A full 65 percent of households have a broadband connection at home, down from a high of 70 percent in 2016 and more than 80 percent of Americans are able to access the Internet from their phones.
Thirty-seven percent of Internet users have interacted with others about the news on the internet, creating it, commenting on it, or spreading it through social networking sites.
The digital age has made politics more personal.
We haven't known our fellow citizens outside of our own communities, we haven't been able to investigate the issues ourselves, and we've had no idea what actions our government has taken to deal with issues.
We need the mass media to connect us to our government and to give us a place to discuss issues.
New forms of political community and more immediate access to information are made possible by technological developments.
Government officials can communicate with us.
Politicians have not been shy about using networking sites to create networks of supporters.
People with common interests can find each other in chat rooms and blogs, allowing discussion and debate on a scale never before imagined.
Some visionaries think of the day when we will all vote electronically on individual issues from our home computers.
If we have not yet arrived at that day of direct democratic decision making, changes in the media are still revolutionizing the possibilities of democracy, much as the printing press and television did earlier, bringing us closer to the Athenian ideal of political community in cyberspace.
All the major newspapers and broadcast news organizations are multimedia ventures.
Access to these sites is sometimes free, but that makes it hard for people to subscribe, which makes it hard for news organizations to report the news.
We can personalize our web news by searching for the topics we want and connecting to related sites.
Non political news can be bypassed by politics buffs.
The federal government makes a lot of information available at www.house.gov and www.senate.gov.
The web has given rise to many other sources of news.
The wide open web has a low barrier to entry compared to print and broadcast media, which has a scarcity of space and airtime.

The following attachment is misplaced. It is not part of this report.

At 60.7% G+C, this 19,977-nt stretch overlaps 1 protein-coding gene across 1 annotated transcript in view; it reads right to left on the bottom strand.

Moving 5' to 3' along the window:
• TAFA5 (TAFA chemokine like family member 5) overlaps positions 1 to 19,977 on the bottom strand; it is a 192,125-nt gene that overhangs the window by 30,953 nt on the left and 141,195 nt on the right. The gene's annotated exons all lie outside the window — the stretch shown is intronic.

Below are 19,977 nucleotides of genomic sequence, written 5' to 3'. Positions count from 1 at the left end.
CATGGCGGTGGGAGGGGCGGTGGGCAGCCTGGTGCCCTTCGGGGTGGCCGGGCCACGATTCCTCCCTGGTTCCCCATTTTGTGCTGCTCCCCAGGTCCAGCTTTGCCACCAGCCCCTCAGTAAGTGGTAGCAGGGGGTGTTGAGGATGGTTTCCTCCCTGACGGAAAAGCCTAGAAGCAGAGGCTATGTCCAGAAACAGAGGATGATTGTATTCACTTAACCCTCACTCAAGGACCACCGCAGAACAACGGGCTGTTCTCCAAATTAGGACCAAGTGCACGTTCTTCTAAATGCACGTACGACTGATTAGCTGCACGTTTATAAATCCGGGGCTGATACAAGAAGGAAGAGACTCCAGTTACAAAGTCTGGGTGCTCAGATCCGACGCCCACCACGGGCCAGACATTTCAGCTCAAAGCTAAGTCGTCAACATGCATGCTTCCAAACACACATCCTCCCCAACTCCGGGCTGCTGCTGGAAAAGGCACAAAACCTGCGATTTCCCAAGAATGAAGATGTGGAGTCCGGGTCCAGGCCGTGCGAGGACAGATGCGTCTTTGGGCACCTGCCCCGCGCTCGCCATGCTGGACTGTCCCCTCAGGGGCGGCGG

Readers can use web-based applications to personalize their news feeds.
Simple and inexpensive applications such asWordPress, Stitcher, and YouTube can be used to set up a video channel for anyone with a phone.
This new technology allows individuals to create content that is personal, political, cultural, or anything in between--ranging from individual diaries to investigative journalism.
Processing information on the web can be difficult due to the proliferation of web sites that provide news.
The task of sorting and evaluating that information is solely ours, as we discussed in Chapter 1.
Not only does the web provide information, but it is also interactive to a degree that far surpasses talk radio or television.
All sorts of information can be shared, topics debated, and people met on most social media and web sites.
Readers can comment on articles and posts on most online news sources.
Political campaigns began to take advantage of this in 2008, using online technology and social networking principles to organize, raise
The new media landscape is fertile ground for positive changes according to some observers.
Dan Gillmor believes that a powerful, citizendriven journalism is taking the place of a ratings-driven corporate journalism, that information is gathered and disseminated in real time with multiple researchers on the job to correct and assist each other.
Sullivan agrees with Gillmor that the first journalistic model that harnesses the true democratic nature of the web is blogging.
The demise of the old media and the rise of the new made Sullivan more hopeful for democracy.
He said that the best of the new media is the mischievous spirit of journalism and free, unfettered inquiry.
The establishment of both wings of American politics has made journalism too self-loving and rich to be what we need it to be.
We need it to be fearless and obnoxious, out of a conviction that more speech is always better than less.
For the next few decades, journalism will be made up of many special cases.
Many of the models rely on amateur researchers and writers.
Many of the models rely on grants or endowments.
The results will be distributed by 14 year olds.
Many of the models will fail.
His job was to break down traditional boundaries between journalism and political activism, reporting and analysis.
He had changed the way a writer could interact with an audience by the time he retired.
It was a perfect medium for Sullivan to use.
He was educated at Oxford and Harvard and was the editor of the New Republic before he was thirty.
He was able to combine advocacy and fact-sifting in a form of journalism that broke with the old models of newsgathering and dissemination.
Sullivan was a Catholic, a conservative, British-born, America-loving, married gay man who considered himself a libertarian with a deep thread of compassion and humanitarianism running through it all.
He showed a remarkable ability to change his mind about deeply held views if new evidence appeared or was presented with a persuasive counterargument.